Rachel Baxter still has "no clue" why she got that phone call.
The man on the line, whom she'd met just one or two times before, had a question.
Would she -- the wife of a Philadelphia preacher -- take over as interim pastor at Maranatha Church of York?
"What he said was God spoke to him," Baxter said. "All I know is I got a phone call."
She took the job.
Five years later, as Maranatha's full-time pastor, Baxter said she can only assume that conversation was part of a divinely conceived plan for her and the 150 members of her congregation. If that's the case, this is a plan still unfolding.
A merger: Today, another major change is under way at Maranatha, located at 116 S. West St. After 75 years in York City, the congregation is merging with another church to form New Covenant Community Church.
Together, Maranatha and Abundant Life Ministries -- each of which counts about 150 people as members -- will be able to accomplish more, Baxter said. She has teamed up with her friend Pastor Anthony Sease of Abundant Life Ministries to make it work.
"It's like we've known each other forever," Sease said. "It's really what I felt God wanted to happen."
Sease grew up in Maranatha's pews and said his experience there molded him into the pastor he is today. Seven years ago, he decided to start his own church, hoping to build a congregation of people who'd left religion behind for one reason or another.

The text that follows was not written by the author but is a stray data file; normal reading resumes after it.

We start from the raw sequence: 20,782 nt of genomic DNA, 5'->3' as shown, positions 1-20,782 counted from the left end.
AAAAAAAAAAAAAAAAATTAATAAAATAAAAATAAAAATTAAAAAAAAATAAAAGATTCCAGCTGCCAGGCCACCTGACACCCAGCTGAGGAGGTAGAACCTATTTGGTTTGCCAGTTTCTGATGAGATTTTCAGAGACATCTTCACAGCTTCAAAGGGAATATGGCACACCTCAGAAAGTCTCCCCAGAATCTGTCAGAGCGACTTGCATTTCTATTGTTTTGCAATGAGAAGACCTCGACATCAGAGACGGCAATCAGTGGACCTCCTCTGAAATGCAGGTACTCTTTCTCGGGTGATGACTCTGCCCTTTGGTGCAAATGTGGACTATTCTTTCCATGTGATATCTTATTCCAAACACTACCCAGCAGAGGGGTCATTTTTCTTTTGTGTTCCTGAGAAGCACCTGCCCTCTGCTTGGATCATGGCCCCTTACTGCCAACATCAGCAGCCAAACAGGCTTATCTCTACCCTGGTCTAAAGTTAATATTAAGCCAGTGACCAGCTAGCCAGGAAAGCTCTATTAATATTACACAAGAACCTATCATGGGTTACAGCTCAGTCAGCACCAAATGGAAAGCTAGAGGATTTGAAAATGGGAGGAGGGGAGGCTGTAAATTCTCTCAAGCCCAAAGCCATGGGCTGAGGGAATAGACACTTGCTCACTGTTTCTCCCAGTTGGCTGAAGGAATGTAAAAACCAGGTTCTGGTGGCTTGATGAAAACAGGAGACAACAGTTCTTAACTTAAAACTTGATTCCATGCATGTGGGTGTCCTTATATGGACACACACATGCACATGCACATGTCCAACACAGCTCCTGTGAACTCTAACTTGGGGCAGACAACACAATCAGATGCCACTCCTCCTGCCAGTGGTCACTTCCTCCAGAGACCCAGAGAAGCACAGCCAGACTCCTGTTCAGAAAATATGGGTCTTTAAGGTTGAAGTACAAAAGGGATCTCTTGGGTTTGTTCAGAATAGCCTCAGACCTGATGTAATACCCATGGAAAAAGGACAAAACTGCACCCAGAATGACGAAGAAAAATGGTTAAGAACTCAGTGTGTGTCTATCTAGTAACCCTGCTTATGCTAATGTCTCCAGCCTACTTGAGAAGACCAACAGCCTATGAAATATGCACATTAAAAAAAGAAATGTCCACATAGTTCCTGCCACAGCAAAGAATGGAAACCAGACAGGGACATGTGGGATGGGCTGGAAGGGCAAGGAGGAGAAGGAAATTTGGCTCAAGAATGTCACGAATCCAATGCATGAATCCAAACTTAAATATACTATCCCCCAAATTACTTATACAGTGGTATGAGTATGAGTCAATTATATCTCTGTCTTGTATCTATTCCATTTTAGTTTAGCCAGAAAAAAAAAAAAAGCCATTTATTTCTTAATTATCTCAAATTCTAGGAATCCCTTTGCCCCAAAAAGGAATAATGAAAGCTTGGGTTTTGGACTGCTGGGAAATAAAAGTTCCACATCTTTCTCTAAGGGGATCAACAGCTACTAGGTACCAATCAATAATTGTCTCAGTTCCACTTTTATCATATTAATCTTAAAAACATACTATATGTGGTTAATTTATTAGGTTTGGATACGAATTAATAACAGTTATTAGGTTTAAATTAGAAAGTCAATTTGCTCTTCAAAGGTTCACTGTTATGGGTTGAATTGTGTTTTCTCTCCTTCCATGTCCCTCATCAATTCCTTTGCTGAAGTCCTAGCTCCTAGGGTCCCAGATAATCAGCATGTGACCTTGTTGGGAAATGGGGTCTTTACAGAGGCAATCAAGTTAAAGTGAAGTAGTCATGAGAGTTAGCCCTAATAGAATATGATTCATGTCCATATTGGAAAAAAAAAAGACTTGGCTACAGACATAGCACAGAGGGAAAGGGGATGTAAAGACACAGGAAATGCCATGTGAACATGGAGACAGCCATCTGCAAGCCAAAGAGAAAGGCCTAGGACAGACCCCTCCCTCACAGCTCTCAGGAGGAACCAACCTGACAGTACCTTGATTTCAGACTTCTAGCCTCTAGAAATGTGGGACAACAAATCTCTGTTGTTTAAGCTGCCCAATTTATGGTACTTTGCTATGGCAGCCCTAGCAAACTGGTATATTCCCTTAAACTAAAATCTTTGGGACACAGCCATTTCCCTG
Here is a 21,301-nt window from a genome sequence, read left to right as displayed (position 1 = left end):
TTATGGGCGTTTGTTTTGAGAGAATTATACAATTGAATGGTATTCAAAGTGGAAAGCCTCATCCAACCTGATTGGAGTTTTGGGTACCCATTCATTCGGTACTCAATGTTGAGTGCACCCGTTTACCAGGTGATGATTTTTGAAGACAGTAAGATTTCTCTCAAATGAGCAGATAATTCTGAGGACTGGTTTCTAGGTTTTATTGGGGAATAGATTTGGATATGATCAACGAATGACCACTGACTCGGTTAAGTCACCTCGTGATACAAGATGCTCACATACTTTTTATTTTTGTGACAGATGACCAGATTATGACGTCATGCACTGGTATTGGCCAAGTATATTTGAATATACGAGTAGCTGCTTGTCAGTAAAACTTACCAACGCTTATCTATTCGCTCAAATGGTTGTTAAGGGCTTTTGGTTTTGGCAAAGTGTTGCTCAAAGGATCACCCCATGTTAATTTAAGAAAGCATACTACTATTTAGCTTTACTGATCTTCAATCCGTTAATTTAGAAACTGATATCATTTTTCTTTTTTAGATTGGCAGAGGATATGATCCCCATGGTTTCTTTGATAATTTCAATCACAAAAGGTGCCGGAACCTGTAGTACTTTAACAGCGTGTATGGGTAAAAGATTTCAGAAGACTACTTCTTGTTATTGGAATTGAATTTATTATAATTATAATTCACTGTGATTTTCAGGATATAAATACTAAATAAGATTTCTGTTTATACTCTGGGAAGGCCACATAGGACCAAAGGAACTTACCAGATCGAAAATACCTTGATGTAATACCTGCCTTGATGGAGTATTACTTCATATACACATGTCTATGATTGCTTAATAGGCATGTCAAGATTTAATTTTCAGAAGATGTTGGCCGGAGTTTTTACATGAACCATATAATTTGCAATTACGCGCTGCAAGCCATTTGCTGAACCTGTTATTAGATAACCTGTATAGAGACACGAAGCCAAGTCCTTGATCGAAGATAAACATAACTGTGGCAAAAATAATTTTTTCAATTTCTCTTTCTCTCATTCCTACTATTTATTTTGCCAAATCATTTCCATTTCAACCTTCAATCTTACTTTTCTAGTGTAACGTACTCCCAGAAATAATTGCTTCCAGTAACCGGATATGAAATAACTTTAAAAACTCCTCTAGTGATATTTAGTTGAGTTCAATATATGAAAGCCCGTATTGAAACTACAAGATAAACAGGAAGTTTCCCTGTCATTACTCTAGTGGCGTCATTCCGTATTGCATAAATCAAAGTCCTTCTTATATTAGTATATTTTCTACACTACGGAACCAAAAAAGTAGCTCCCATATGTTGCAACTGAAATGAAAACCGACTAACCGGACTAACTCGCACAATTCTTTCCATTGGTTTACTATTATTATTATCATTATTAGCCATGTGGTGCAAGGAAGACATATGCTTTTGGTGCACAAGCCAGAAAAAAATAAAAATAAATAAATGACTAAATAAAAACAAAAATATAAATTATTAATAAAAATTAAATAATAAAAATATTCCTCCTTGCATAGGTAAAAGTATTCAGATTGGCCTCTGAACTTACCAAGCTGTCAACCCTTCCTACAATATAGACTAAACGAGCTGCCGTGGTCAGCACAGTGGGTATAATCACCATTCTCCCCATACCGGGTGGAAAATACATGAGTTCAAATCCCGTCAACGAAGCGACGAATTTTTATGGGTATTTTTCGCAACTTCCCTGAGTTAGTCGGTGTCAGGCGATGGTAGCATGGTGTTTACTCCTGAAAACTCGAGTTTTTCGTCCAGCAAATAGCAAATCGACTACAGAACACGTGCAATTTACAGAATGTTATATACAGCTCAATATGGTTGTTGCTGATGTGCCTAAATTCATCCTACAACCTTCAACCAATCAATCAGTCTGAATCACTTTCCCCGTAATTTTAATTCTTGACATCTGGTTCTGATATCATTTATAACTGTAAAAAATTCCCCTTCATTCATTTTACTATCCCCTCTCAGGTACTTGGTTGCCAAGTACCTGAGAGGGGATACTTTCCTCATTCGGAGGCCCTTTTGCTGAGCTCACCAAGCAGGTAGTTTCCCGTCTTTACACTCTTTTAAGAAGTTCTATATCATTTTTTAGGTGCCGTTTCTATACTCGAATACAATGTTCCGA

"I was convinced that there was a church-full of people who weren't attending church," he said. "We reached out to those people."
For now, New Covenant is using both buildings for worship services, alternating every other Sunday. Meanwhile, work continues at 701 W. King St. to turn Abundant Life Ministries into a community center. City zoning officials approved the transformation in April.
Plans for the 18,000-square-foot building include a health clinic for the uninsured and underinsured, an employment agency for people with "unfavorable backgrounds," child care programs, an office for a Christian magazine and a new home for the nonprofit Father's Workshop.
"I think sometimes we lose focus of what a church is for," Baxter said. "You have to reach out to where the people are and meet needs."
-- Erin James may also be reached at email@example.com.